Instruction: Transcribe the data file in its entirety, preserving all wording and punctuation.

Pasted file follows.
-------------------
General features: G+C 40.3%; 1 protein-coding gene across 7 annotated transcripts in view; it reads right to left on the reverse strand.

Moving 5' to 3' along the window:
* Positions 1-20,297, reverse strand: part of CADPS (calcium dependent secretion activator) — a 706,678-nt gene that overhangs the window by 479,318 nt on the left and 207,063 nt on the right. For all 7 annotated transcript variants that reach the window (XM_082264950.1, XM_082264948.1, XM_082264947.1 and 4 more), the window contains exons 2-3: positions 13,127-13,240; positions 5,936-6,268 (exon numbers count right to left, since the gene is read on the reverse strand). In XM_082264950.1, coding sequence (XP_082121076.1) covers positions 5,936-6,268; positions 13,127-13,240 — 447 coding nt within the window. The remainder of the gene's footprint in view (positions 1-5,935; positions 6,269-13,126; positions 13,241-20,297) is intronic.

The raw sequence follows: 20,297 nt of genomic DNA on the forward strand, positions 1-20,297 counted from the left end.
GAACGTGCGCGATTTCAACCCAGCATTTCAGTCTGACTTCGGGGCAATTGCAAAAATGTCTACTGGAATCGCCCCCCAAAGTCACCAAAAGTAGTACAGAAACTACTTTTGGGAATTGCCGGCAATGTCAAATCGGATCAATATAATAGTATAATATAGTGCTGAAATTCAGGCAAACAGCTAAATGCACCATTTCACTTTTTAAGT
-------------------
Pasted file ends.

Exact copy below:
General features: G+C 40.3%; 1 protein-coding gene across 7 annotated transcripts in view; it reads right to left on the reverse strand.

Moving 5' to 3' along the window:
* Positions 1-20,297, reverse strand: part of CADPS (calcium dependent secretion activator) — a 706,678-nt gene that overhangs the window by 479,318 nt on the left and 207,063 nt on the right. For all 7 annotated transcript variants that reach the window (XM_082264950.1, XM_082264948.1, XM_082264947.1 and 4 more), the window contains exons 2-3: positions 13,127-13,240; positions 5,936-6,268 (exon numbers count right to left, since the gene is read on the reverse strand). In XM_082264950.1, coding sequence (XP_082121076.1) covers positions 5,936-6,268; positions 13,127-13,240 — 447 coding nt within the window. The remainder of the gene's footprint in view (positions 1-5,935; positions 6,269-13,126; positions 13,241-20,297) is intronic.

The raw sequence follows: 20,297 nt of genomic DNA on the forward strand, positions 1-20,297 counted from the left end.
GAACGTGCGCGATTTCAACCCAGCATTTCAGTCTGACTTCGGGGCAATTGCAAAAATGTCTACTGGAATCGCCCCCCAAAGTCACCAAAAGTAGTACAGAAACTACTTTTGGGAATTGCCGGCAATGTCAAATCGGATCAATATAATAGTATAATATAGTGCTGAAATTCAGGCAAACAGCTAAATGCACCATTTCACTTTTTAAGT